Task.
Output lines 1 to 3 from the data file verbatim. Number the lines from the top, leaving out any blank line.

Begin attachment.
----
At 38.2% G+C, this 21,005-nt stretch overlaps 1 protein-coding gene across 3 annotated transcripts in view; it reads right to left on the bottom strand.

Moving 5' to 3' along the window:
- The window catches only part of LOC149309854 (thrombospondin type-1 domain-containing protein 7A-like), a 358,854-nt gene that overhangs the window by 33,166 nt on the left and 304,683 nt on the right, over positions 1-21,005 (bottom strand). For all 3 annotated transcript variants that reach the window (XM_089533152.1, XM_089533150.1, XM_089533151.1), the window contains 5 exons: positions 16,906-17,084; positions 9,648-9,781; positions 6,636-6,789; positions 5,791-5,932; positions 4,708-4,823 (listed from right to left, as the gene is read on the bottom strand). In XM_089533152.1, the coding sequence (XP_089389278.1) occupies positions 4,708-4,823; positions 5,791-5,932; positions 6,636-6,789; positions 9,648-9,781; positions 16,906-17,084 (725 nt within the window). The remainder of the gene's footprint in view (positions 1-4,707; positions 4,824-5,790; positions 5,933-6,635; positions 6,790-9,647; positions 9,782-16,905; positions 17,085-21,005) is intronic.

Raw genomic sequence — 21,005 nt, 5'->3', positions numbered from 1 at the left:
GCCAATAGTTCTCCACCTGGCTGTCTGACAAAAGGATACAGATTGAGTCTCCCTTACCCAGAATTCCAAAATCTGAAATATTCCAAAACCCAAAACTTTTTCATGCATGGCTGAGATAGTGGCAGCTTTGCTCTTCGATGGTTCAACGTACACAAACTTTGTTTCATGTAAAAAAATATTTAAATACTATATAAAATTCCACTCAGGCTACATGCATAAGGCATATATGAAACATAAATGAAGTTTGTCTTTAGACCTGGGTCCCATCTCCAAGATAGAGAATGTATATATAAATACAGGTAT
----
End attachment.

At 38.2% G+C, this 21,005-nt stretch overlaps 1 protein-coding gene across 3 annotated transcripts in view; it reads right to left on the bottom strand.

Moving 5' to 3' along the window:
- The window catches only part of LOC149309854 (thrombospondin type-1 domain-containing protein 7A-like), a 358,854-nt gene that overhangs the window by 33,166 nt on the left and 304,683 nt on the right, over positions 1-21,005 (bottom strand). For all 3 annotated transcript variants that reach the window (XM_089533152.1, XM_089533150.1, XM_089533151.1), the window contains 5 exons: positions 16,906-17,084; positions 9,648-9,781; positions 6,636-6,789; positions 5,791-5,932; positions 4,708-4,823 (listed from right to left, as the gene is read on the bottom strand). In XM_089533152.1, the coding sequence (XP_089389278.1) occupies positions 4,708-4,823; positions 5,791-5,932; positions 6,636-6,789; positions 9,648-9,781; positions 16,906-17,084 (725 nt within the window). The remainder of the gene's footprint in view (positions 1-4,707; positions 4,824-5,790; positions 5,933-6,635; positions 6,790-9,647; positions 9,782-16,905; positions 17,085-21,005) is intronic.